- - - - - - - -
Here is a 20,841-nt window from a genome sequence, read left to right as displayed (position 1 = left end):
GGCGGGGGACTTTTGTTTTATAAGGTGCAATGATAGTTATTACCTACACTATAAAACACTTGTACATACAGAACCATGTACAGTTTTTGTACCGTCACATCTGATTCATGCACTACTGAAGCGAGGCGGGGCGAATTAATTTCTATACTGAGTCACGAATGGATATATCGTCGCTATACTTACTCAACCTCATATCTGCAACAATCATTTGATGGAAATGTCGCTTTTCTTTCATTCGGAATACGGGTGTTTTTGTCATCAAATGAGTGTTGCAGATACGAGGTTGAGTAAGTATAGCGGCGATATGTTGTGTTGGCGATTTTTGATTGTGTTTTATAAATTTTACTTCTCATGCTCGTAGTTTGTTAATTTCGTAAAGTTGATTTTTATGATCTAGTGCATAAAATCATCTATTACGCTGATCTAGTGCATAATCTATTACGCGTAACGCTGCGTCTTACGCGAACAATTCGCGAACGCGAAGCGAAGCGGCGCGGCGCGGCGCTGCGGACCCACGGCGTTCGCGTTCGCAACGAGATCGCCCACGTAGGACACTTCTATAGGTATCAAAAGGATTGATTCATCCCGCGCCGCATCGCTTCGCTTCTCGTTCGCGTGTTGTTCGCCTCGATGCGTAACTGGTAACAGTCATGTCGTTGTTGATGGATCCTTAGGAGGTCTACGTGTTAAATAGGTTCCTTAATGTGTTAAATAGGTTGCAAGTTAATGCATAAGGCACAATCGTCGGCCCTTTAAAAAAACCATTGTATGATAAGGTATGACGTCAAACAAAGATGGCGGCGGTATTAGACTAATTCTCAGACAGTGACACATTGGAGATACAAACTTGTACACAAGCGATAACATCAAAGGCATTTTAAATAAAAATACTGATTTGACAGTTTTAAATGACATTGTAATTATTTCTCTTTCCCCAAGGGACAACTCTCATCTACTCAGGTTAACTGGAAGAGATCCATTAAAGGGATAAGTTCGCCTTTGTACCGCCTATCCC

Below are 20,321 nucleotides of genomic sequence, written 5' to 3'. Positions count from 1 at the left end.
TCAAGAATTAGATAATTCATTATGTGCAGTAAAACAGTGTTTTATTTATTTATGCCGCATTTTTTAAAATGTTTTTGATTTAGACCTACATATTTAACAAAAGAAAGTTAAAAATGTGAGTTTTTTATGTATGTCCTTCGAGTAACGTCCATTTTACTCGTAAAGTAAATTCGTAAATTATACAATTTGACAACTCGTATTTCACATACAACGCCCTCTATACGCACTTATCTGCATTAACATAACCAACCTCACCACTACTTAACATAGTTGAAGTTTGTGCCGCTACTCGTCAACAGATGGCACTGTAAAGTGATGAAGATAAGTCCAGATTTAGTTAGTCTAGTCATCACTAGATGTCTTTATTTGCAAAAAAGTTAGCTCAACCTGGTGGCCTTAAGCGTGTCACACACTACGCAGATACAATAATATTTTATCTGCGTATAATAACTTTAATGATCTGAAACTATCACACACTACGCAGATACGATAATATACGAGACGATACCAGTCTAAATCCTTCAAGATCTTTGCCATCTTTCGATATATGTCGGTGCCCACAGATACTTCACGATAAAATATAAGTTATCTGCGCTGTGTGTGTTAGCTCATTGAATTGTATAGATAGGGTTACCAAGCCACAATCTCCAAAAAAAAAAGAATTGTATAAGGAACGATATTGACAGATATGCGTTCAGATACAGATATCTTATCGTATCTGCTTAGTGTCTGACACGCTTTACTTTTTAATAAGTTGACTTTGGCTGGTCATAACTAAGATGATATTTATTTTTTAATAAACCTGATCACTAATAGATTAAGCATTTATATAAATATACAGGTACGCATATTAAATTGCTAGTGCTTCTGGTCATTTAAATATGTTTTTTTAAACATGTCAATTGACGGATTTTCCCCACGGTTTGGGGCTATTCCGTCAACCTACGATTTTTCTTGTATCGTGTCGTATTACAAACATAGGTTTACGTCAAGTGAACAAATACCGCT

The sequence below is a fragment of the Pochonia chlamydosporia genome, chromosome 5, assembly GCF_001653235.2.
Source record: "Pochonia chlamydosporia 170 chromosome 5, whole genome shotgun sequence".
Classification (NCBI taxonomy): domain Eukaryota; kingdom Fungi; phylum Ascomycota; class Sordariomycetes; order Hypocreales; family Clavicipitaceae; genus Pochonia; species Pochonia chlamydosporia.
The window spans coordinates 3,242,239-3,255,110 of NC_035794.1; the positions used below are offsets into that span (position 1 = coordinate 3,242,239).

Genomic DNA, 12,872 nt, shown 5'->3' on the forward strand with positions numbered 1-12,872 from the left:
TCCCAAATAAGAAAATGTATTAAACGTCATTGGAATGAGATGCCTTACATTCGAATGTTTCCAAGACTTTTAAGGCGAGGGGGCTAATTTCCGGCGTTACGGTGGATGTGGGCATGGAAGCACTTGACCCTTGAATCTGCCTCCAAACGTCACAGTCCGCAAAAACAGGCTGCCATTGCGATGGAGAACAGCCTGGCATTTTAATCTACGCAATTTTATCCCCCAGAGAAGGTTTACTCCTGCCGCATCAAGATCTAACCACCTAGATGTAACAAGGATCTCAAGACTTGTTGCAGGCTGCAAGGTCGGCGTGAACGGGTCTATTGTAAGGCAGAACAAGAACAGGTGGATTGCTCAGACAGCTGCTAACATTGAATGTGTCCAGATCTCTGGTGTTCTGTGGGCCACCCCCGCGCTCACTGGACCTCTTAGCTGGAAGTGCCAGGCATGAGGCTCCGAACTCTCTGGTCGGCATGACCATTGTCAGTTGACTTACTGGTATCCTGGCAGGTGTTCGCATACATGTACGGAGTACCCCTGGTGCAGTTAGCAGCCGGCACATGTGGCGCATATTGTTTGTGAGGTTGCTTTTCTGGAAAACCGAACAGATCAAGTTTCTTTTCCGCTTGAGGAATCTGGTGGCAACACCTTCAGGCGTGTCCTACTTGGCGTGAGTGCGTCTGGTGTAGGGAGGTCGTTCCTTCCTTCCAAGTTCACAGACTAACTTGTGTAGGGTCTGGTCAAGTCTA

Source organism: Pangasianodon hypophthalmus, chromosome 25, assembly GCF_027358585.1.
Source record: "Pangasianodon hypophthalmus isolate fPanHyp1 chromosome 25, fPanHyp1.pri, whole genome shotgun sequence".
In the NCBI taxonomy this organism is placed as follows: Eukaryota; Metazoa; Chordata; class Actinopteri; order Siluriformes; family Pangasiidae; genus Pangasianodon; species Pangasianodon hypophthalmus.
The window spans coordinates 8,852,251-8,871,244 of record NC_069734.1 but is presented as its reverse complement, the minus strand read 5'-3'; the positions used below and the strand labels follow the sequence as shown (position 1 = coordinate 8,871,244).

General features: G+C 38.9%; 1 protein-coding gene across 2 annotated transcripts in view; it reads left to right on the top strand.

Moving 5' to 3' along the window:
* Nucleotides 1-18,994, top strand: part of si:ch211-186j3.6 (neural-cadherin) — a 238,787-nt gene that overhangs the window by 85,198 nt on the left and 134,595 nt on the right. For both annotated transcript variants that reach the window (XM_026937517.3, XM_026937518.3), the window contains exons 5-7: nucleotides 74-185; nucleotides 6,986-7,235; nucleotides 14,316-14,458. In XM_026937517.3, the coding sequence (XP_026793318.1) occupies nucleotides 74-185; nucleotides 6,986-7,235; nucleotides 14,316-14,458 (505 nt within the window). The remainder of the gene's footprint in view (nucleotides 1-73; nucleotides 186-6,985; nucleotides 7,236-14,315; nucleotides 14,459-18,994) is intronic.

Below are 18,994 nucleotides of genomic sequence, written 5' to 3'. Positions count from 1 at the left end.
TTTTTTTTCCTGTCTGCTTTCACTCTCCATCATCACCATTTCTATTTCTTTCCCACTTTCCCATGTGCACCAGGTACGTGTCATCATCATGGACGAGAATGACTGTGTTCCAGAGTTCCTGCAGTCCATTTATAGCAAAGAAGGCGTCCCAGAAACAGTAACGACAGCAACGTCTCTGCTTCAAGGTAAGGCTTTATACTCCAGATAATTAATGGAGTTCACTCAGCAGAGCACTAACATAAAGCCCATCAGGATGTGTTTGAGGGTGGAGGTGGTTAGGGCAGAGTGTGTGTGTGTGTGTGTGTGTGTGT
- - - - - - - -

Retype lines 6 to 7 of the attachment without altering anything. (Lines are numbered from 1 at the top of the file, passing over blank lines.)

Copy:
Source record: "Pochonia chlamydosporia 170 chromosome 5, whole genome shotgun sequence".
Classification (NCBI taxonomy): domain Eukaryota; kingdom Fungi; phylum Ascomycota; class Sordariomycetes; order Hypocreales; family Clavicipitaceae; genus Pochonia; species Pochonia chlamydosporia.